For Georgia, this is a strong first step to recapture its foothold as one of the leading states in the Southeast — and become the state of choice for residents and businesses alike.

Eventually, Georgia might be able to reclaim its status as the most progressive, forward-thinking state in the region. But it will take the concerted efforts of all the players — from the governor on down — to help catapult Georgia into a state that welcomes the future.

For more information about GeorgiaForward, and the 2011 forum, please visit: www.georgiaforward.org.

Maria Saporta, Editor, is a longtime Atlanta business, civic and urban affairs journalist with a deep knowledge of our city, our region and state.  Since 2008, she has written a weekly column and news stories for the Atlanta Business Chronicle. Prior to that, she spent 27 years with The Atlanta Journal-Constitution, becoming its business columnist in 1991. Maria received her Master’s degree in urban studies from Georgia State and her Bachelor’s degree in journalism from Boston University. Maria was born in Atlanta to European parents and has two young adult children.

9 replies
  1. The Last Democrat in Georgia says:

    “I’m not really sure when North Carolina by-passed Georgia to become the most progressive state in the Southeast.”

    The way you describe “progressive”, North Carolina was always poised to become more progressive than Georgia because of North Carolina’s very impressive higher education system of publicly and privately-funded community colleges and four-year universities. An extensive system of publicly-funded state universities and privately-funded universities that includes top-flight and moderately-competitive schools like the University of North Carolina at Chapel Hill, Duke University, Wake Forest, North Carolina State, East Carolina University, Appalachian State University, North Carolina A&T, North Carolina Central, High Point University, Western Carolina University, etc, draws heavily upon a younger population from politically-liberal Northeastern states in the Boston-Washington Corridor, a younger population that may be prone to stay and continue to live in the state after completing their undergraduate degrees.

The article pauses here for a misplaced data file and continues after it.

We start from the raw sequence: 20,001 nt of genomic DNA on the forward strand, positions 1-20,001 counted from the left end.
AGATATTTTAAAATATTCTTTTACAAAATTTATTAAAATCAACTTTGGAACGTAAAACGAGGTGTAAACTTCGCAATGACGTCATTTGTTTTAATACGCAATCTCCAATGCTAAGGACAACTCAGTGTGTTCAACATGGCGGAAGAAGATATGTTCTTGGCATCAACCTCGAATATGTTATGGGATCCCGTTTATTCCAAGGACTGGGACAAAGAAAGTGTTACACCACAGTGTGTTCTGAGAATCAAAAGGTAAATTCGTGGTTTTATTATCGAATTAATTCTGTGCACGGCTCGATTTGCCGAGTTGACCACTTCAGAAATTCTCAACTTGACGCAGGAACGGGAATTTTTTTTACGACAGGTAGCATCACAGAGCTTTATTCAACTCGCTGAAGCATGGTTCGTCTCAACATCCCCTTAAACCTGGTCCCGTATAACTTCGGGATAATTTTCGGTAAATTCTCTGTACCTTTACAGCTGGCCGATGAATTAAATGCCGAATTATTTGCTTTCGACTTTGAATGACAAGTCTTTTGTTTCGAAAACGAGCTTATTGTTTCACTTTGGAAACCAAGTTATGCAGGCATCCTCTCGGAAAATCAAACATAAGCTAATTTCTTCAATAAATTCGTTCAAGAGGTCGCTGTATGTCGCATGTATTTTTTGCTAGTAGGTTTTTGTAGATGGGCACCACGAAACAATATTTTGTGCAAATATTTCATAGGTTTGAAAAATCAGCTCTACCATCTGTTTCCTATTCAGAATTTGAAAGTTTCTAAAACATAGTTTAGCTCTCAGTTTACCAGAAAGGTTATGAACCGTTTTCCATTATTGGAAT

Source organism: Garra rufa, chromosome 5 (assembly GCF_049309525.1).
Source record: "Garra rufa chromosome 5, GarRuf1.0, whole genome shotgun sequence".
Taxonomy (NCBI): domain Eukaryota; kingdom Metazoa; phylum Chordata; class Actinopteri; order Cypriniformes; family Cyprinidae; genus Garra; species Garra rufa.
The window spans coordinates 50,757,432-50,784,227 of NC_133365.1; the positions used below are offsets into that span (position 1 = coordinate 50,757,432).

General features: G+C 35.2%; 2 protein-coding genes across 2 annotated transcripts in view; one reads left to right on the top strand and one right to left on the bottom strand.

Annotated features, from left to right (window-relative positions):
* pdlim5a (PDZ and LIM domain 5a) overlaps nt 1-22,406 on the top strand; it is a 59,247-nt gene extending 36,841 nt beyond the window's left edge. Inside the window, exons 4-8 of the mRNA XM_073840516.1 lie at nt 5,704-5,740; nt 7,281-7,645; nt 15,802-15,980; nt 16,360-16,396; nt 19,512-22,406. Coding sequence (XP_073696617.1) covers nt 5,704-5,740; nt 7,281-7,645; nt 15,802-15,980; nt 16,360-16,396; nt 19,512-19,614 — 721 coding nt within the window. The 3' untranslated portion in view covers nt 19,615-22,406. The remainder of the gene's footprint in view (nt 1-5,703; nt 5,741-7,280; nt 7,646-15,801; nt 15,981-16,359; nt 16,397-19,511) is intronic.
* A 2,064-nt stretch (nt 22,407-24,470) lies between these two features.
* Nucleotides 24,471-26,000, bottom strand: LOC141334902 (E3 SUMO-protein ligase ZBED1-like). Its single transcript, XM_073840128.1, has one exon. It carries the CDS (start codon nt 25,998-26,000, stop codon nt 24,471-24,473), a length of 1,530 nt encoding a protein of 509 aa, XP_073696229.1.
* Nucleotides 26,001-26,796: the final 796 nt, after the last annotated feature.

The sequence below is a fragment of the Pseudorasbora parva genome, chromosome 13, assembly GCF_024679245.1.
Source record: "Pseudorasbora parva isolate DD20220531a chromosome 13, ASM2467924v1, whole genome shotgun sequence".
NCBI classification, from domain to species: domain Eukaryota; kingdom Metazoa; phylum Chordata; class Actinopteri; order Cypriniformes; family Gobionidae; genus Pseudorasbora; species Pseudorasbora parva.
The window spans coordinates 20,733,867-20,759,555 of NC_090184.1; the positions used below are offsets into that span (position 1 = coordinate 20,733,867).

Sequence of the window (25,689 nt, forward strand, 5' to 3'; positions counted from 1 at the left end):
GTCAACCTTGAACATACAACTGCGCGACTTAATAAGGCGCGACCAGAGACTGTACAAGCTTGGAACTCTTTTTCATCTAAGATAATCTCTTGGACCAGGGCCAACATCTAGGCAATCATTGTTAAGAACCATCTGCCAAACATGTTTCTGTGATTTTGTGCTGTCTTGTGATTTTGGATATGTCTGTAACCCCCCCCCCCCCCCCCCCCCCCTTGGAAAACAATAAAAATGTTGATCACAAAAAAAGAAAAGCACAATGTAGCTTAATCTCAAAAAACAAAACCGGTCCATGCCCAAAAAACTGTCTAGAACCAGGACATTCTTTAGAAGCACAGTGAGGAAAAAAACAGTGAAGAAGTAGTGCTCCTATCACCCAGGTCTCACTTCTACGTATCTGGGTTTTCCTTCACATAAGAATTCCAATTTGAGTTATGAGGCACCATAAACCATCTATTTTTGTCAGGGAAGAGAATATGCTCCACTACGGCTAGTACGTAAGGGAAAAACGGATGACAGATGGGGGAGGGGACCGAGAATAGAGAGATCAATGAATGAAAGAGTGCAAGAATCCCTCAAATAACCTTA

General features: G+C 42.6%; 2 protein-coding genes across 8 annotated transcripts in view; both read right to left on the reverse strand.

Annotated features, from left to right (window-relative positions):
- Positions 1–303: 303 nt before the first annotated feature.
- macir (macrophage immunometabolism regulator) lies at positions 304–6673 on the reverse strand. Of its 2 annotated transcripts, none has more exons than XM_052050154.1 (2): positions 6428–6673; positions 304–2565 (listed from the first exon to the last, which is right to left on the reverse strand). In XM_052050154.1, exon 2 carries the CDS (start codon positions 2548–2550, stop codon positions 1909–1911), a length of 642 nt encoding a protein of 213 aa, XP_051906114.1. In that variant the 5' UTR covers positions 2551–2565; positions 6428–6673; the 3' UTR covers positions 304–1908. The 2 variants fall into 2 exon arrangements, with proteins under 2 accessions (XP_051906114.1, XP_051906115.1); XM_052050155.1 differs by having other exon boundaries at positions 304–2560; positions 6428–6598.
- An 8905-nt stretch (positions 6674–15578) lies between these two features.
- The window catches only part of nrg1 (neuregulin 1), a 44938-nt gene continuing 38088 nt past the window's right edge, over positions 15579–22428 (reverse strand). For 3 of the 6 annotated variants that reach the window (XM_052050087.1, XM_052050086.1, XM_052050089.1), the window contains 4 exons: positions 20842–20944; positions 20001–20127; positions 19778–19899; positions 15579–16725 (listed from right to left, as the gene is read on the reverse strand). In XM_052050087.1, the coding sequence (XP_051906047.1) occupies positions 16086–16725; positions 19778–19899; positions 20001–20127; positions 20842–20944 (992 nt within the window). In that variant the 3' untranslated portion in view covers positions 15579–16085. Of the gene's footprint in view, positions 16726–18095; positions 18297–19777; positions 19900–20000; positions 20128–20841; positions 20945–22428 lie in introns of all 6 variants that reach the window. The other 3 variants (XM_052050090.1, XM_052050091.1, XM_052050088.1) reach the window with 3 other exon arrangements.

A younger, more politically-active, college-educated population attracted by more points of draw in the state’s numerous community colleges, and four-year universities, which have fed North Carolina’s heady population growth rates that are equal to or even greater than Georgia, at times, as with a population of 9.5 million, NC has only about 200,000 or so fewer residents than GA does at about 9.7 million showing that NC is pulling closer to and in position to overtake GA to become the Southeast’s second most populous state.

    Georgians may view NC as being more “progressive” than GA with the explosive population growth and younger, more college-educated, possibly ever higher-skilled population, but Georgia still has a few amenities that North Carolinians would be thrilled to have with the world’s busiest airport at Hartsfield-Jackson Atlanta International Airport, one of the busiest seaports in the world at Savannah, a burgeoning entertainment (music and movies) and existing cultural scene in Atlanta, etc. Also, because of Charlotte being even more heavily dependent upon the financial sector than Atlanta was upon the speculative real estate construction sector, I hear that Charlotte’s unemployment rate, at over 11%, is even higher than Atlanta’s.

    Atlantans may be worried about Charlotte overtaking them from the rear because of Charlotte took away the title of “Financial Center of the Southeast” in the 1980’s and 90’s, but the word on the street in Charlotte is that Charlotteans are very much worried about Raleigh overtaking Charlotte because Raleigh has much higher rate of growth than Charlotte with the major universities and research facilities in and around the Raleigh-Durham area making for a much more diversified economy and population than Charlotte who has been overly dependent upon banking and finance.

    If Atlanta was to take a cue from Charlotte they might see that Atlanta should MAYBE be more worried about RALEIGH overtaking both Charlotte and Atlanta as the “Capital of the Southeast” in a quality-of-life and job opportunity sense because of the major universities and the major research/business park (Research Triangle Park) on Tobacco Road. Report

    Reply
  2. Rob Augustine says: